| James Montagu|
| Charles Montagu, 1st Earl of Halifax|
Frances Wray, Anthony Irby
Sir William Wray, 1st Baronet, of Glentworth, Frances Drury
Henry Montagu, 1st Earl of Manchester
Sir James Montagu SL QC (2 February 1666 – 1723) was an English barrister, and judge. As a politician, he sat in the House of Commons at various times between 1695 and 1713 and served as Solicitor General and Attorney General.
James Montagu (judge) Wikipedia
Montagu was the sixth son of George Montagu of Horton, Northamptonshire, by his wife Elizabeth Irby, daughter of Sir Anthony Irby. His grandfather was Henry Montagu, 1st Earl of Manchester. He was entered at the Middle Temple, and called to the bar.
In 1695 Montagu became Member of Parliament for Tregony, and for Beeralston in 1698, when he was also made chief justice of Ely. In 1704 he successfully defended John Tutchin, indicted for a libel published in his periodical, The Observator, and two years later he was leading counsel in the prosecution of Beau Fielding for bigamy in marrying the Duchess of Cleveland. In 1705 he was committed by the House of Commons to the custody of the serjeant-at-arms for having in 1704 demanded a habeas corpus on behalf of the group of Aylesbury men, whom the house had committed to Newgate Prison for bringing actions against the returning officer; Montagu pleaded strongly against the privilege claimed by the Commons. He remained in custody from 26 February to 14 March, when parliament was prorogued and afterwards dissolved. In April 1705 he was knighted at Cambridge, and was made a Q.C. in November of the same year.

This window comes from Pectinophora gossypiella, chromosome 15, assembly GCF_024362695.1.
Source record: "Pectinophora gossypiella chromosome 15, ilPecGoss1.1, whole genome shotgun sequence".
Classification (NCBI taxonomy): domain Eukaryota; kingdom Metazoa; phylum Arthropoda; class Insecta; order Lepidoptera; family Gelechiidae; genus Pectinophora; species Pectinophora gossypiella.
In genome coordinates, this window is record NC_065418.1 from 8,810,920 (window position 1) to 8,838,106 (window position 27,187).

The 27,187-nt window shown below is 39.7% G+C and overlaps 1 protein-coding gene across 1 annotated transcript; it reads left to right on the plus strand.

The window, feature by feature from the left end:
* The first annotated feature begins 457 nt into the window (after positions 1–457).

In the second parliament of Queen Anne, Montagu was returned for Carlisle; he became solicitor-general in 1707, and was attorney-general from 1708 to 1710, when the queen granted him a pension. This pension was made the subject of a motion brought before the house in 1711, in which Colonel Gledhill represented it as intended to defray the expenses of Montagu's election at Carlisle; the charge was, however, disproved. As attorney-general Montagu opened the case in the House of Lords against Henry Sacheverell. He became serjeant-at-law on 26 October 1714, was made a Baron of the Exchequer on 22 November 1714, and was lord commissioner of the great seal (on the resignation of Lord Cowper) from 18 April to 12 May 1718, when Lord Parker became lord chancellor. Montagu succeeded Sir Thomas Bury as chief baron of the exchequer in May 1722. He died on 1 October 1723.
Montagu married Tufton Wray, daughter of Sir William Wray, 1st Baronet, of Ashby in 1694. She died in 1712, and he married as his second wife his cousin Elizabeth, daughter of Robert Montagu, 3rd Earl of Manchester, by whom he had a son Charles, afterwards M.P. for St. Albans, and a daughter Elizabeth, who married Sir Clement Wearg. Montagu's brother was Charles Montagu, 1st Earl of Halifax.